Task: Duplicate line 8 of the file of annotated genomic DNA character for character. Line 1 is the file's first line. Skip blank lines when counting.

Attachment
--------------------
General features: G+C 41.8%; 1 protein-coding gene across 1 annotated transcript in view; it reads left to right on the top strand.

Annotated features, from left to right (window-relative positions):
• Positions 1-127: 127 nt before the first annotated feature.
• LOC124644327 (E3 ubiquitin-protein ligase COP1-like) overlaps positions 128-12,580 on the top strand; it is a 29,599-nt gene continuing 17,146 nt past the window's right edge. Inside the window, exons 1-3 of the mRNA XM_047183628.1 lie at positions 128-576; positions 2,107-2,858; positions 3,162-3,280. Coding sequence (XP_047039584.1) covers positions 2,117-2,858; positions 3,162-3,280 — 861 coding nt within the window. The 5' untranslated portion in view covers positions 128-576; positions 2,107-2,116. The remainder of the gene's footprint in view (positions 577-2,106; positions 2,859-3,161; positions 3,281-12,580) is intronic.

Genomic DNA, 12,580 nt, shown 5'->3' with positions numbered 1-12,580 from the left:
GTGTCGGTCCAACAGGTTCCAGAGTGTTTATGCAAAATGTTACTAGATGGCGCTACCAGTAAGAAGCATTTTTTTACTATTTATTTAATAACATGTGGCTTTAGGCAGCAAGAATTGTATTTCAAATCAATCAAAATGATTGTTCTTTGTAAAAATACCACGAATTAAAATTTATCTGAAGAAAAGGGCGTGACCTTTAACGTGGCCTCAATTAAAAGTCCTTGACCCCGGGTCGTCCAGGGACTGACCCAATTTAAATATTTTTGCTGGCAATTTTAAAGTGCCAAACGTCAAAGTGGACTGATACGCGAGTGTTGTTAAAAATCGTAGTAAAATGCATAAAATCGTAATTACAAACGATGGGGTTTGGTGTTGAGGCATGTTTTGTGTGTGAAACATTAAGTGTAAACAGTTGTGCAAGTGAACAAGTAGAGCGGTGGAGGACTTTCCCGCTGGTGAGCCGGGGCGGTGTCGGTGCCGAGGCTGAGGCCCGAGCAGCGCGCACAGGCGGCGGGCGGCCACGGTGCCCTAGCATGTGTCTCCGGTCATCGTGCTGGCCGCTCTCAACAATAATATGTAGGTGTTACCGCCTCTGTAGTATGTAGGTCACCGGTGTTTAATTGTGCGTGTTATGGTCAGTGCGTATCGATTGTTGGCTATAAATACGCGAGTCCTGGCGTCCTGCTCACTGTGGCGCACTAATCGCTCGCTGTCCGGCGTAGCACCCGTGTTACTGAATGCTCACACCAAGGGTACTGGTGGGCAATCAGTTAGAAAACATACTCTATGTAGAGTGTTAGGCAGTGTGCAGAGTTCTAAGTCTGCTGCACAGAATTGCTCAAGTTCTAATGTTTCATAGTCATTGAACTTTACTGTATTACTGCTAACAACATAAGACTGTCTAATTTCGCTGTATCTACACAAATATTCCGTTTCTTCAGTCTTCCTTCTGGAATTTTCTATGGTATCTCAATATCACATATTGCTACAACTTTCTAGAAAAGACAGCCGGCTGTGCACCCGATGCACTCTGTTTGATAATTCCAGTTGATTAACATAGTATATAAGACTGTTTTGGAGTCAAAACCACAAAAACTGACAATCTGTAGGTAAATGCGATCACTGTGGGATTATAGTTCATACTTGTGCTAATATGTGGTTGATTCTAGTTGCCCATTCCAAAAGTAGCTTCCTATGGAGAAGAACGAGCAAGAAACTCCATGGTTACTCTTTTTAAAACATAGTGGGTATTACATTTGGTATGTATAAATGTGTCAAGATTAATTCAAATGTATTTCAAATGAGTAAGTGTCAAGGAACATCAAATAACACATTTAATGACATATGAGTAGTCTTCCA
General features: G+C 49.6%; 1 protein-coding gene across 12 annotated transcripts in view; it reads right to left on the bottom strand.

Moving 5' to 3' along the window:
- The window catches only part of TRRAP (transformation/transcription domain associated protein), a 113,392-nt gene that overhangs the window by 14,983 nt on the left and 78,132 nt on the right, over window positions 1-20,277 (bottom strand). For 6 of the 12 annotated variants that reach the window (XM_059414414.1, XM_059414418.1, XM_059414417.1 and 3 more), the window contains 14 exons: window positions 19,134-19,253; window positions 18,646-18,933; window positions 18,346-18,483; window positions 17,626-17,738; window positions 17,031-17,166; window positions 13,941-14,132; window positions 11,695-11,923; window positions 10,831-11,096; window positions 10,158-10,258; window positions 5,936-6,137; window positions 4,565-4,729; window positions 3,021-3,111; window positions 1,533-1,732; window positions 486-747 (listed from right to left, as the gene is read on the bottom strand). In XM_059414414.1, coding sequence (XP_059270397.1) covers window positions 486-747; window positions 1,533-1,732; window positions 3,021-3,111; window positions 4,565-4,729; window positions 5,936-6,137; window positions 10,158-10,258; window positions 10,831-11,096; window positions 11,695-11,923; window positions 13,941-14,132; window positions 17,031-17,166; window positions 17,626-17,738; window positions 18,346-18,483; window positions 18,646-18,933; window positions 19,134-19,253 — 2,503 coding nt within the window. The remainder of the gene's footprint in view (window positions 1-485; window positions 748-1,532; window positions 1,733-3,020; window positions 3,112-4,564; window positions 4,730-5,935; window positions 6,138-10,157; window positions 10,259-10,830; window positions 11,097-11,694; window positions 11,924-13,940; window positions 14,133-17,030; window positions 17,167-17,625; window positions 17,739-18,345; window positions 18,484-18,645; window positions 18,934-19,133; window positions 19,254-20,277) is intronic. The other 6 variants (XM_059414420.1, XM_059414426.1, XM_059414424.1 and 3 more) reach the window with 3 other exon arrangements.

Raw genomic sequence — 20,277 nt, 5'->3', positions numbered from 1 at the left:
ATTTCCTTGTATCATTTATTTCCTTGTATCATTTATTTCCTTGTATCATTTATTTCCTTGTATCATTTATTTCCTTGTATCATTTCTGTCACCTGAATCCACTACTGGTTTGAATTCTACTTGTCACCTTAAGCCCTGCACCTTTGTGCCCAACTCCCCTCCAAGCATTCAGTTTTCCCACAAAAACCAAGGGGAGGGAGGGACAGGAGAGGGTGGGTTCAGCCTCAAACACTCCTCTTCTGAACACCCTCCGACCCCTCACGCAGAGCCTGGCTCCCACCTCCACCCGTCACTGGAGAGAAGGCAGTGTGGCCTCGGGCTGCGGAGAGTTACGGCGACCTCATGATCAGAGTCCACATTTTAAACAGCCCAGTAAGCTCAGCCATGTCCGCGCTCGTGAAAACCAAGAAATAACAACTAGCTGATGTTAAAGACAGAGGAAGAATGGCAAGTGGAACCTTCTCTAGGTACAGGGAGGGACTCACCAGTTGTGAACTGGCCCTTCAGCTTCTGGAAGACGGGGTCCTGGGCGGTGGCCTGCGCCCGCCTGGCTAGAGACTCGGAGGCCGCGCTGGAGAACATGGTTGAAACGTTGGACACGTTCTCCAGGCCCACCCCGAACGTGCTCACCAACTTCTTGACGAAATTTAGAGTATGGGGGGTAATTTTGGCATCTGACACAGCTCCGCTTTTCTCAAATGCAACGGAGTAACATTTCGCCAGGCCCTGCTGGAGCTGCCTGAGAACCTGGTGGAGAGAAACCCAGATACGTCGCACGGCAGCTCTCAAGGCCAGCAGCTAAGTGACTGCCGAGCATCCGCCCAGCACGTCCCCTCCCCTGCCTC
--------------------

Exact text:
Moving 5' to 3' along the window: